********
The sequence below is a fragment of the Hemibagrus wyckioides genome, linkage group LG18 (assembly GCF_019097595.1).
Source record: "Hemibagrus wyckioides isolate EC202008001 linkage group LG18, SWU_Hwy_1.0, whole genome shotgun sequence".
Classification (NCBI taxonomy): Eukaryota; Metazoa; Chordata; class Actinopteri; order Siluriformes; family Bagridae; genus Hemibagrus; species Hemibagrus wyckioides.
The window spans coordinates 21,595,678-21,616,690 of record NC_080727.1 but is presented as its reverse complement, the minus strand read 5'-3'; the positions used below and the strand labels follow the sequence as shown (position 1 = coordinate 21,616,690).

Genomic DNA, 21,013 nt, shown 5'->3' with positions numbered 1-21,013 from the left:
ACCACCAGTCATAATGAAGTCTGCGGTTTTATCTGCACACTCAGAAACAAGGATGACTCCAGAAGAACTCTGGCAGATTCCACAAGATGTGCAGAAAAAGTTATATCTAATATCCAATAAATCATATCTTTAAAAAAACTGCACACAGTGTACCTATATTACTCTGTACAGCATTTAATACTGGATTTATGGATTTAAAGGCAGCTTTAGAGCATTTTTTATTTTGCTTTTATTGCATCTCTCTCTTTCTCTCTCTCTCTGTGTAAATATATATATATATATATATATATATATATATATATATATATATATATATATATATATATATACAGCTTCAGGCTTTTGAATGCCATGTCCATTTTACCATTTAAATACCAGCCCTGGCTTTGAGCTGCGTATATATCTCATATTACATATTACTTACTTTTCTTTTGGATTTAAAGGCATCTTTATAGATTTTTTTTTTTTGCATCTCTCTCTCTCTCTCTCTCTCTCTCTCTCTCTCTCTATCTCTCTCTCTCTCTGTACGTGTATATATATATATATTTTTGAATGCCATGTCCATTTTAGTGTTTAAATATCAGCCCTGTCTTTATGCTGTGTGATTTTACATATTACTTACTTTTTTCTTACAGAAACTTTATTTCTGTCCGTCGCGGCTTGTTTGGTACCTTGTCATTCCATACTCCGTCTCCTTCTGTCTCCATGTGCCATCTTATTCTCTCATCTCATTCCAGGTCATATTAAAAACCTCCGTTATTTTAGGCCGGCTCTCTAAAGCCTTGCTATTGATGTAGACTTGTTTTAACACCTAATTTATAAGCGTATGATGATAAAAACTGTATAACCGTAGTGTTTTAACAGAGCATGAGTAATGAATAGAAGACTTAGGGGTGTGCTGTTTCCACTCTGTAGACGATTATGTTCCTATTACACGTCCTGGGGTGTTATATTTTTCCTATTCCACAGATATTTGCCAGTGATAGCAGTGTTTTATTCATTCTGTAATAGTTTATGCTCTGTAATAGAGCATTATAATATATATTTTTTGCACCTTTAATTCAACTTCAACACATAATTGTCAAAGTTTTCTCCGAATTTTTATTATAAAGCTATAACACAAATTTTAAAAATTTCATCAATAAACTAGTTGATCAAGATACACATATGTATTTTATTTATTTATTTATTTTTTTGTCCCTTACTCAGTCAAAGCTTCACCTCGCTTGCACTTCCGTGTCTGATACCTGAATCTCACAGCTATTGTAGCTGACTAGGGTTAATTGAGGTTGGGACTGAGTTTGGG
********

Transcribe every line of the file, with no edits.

The sequence below is a fragment of the Hemibagrus wyckioides genome, linkage group LG18 (assembly GCF_019097595.1).
Source record: "Hemibagrus wyckioides isolate EC202008001 linkage group LG18, SWU_Hwy_1.0, whole genome shotgun sequence".
Classification (NCBI taxonomy): Eukaryota; Metazoa; Chordata; class Actinopteri; order Siluriformes; family Bagridae; genus Hemibagrus; species Hemibagrus wyckioides.
The window spans coordinates 21,595,678-21,616,690 of record NC_080727.1 but is presented as its reverse complement, the minus strand read 5'-3'; the positions used below and the strand labels follow the sequence as shown (position 1 = coordinate 21,616,690).

Genomic DNA, 21,013 nt, shown 5'->3' with positions numbered 1-21,013 from the left:
ACCACCAGTCATAATGAAGTCTGCGGTTTTATCTGCACACTCAGAAACAAGGATGACTCCAGAAGAACTCTGGCAGATTCCACAAGATGTGCAGAAAAAGTTATATCTAATATCCAATAAATCATATCTTTAAAAAAACTGCACACAGTGTACCTATATTACTCTGTACAGCATTTAATACTGGATTTATGGATTTAAAGGCAGCTTTAGAGCATTTTTTATTTTGCTTTTATTGCATCTCTCTCTTTCTCTCTCTCTCTGTGTAAATATATATATATATATATATATATATATATATATATATATATATATATATATATATATATATACAGCTTCAGGCTTTTGAATGCCATGTCCATTTTACCATTTAAATACCAGCCCTGGCTTTGAGCTGCGTATATATCTCATATTACATATTACTTACTTTTCTTTTGGATTTAAAGGCATCTTTATAGATTTTTTTTTTTTGCATCTCTCTCTCTCTCTCTCTCTCTCTCTCTCTCTCTCTATCTCTCTCTCTCTCTGTACGTGTATATATATATATATTTTTGAATGCCATGTCCATTTTAGTGTTTAAATATCAGCCCTGTCTTTATGCTGTGTGATTTTACATATTACTTACTTTTTTCTTACAGAAACTTTATTTCTGTCCGTCGCGGCTTGTTTGGTACCTTGTCATTCCATACTCCGTCTCCTTCTGTCTCCATGTGCCATCTTATTCTCTCATCTCATTCCAGGTCATATTAAAAACCTCCGTTATTTTAGGCCGGCTCTCTAAAGCCTTGCTATTGATGTAGACTTGTTTTAACACCTAATTTATAAGCGTATGATGATAAAAACTGTATAACCGTAGTGTTTTAACAGAGCATGAGTAATGAATAGAAGACTTAGGGGTGTGCTGTTTCCACTCTGTAGACGATTATGTTCCTATTACACGTCCTGGGGTGTTATATTTTTCCTATTCCACAGATATTTGCCAGTGATAGCAGTGTTTTATTCATTCTGTAATAGTTTATGCTCTGTAATAGAGCATTATAATATATATTTTTTGCACCTTTAATTCAACTTCAACACATAATTGTCAAAGTTTTCTCCGAATTTTTATTATAAAGCTATAACACAAATTTTAAAAATTTCATCAATAAACTAGTTGATCAAGATACACATATGTATTTTATTTATTTATTTATTTTTTTGTCCCTTACTCAGTCAAAGCTTCACCTCGCTTGCACTTCCGTGTCTGATACCTGAATCTCACAGCTATTGTAGCTGACTAGGGTTAATTGAGGTTGGGACTGAGTTTGGG